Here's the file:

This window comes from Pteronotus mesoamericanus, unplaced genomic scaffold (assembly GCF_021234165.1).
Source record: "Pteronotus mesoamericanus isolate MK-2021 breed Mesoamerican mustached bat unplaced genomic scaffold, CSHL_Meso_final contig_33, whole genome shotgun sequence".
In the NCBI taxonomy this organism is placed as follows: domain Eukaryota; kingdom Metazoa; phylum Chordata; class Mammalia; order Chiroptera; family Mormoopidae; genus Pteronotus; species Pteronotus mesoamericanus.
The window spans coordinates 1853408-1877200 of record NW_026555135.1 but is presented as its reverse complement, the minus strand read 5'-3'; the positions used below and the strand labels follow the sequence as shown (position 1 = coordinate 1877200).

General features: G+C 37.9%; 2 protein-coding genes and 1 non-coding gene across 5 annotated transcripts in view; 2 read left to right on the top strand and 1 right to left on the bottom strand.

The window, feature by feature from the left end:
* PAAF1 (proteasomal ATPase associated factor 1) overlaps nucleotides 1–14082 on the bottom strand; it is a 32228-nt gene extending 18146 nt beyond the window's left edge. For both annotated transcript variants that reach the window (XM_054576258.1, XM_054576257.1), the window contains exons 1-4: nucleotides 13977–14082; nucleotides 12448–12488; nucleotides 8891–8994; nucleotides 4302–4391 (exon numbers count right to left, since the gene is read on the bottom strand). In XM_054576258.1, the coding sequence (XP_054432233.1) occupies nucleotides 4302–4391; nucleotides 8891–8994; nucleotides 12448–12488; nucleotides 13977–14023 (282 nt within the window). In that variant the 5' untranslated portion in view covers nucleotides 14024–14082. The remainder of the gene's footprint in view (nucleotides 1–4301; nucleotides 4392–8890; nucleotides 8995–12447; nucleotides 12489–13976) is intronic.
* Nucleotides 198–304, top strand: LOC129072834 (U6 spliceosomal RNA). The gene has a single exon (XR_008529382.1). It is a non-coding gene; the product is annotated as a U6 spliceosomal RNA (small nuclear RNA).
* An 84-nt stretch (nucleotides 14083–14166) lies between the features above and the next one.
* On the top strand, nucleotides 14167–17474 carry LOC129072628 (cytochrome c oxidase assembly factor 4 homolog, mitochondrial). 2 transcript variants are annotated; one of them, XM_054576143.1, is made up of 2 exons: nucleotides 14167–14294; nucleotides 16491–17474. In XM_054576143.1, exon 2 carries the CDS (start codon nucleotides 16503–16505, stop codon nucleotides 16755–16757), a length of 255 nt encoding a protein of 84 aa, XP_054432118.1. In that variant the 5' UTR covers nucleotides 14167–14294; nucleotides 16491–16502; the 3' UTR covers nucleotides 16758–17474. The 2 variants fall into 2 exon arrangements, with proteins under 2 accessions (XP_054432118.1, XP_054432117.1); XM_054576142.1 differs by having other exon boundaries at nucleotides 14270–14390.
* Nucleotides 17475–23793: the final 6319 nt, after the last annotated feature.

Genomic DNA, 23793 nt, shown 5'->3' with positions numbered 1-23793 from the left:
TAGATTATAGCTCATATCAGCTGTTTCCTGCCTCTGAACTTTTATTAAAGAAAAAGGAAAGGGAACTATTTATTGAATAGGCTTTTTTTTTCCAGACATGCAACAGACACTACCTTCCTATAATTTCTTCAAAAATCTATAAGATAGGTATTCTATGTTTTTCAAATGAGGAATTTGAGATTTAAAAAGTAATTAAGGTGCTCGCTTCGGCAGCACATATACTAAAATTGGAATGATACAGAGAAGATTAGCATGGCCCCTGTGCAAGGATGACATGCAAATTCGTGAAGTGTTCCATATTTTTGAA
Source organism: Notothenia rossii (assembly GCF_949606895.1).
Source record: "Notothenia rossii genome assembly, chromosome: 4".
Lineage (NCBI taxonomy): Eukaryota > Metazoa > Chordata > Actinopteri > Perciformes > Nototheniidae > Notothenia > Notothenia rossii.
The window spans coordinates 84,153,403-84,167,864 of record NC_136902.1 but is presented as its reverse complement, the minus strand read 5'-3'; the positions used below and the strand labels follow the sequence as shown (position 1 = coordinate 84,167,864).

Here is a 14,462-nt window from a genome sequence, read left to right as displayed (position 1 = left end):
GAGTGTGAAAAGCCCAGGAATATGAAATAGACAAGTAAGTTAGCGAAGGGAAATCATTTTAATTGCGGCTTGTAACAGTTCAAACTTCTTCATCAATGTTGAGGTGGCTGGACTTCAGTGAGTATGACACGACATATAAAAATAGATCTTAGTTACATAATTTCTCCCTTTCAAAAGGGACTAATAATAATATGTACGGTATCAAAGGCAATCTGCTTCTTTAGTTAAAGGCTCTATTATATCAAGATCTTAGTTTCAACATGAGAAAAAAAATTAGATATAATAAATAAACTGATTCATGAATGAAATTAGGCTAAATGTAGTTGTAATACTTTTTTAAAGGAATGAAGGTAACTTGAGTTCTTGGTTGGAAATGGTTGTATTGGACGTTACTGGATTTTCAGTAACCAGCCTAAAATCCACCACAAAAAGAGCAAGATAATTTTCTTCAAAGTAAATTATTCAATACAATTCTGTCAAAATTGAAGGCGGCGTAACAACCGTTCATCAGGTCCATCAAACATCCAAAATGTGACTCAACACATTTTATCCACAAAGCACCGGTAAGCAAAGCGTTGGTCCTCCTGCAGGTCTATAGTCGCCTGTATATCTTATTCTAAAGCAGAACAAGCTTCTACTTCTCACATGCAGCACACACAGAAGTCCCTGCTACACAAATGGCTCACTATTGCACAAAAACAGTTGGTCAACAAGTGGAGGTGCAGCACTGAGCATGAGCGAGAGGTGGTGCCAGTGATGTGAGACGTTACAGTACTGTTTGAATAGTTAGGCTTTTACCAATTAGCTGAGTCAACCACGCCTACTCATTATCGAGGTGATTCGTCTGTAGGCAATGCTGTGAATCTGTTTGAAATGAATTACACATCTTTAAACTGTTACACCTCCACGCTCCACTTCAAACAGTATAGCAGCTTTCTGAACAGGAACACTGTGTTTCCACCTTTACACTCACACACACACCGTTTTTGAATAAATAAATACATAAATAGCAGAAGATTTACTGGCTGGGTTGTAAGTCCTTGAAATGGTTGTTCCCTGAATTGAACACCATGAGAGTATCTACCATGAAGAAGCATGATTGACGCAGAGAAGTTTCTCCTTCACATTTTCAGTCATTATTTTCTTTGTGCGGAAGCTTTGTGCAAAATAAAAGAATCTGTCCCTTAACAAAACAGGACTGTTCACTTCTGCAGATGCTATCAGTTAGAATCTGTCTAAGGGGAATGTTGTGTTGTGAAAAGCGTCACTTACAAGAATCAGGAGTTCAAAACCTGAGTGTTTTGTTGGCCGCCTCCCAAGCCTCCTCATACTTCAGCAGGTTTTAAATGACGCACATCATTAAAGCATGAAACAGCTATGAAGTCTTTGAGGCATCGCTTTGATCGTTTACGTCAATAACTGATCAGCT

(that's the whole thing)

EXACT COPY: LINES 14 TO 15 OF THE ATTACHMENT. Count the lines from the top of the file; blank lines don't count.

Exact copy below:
Source organism: Notothenia rossii (assembly GCF_949606895.1).
Source record: "Notothenia rossii genome assembly, chromosome: 4".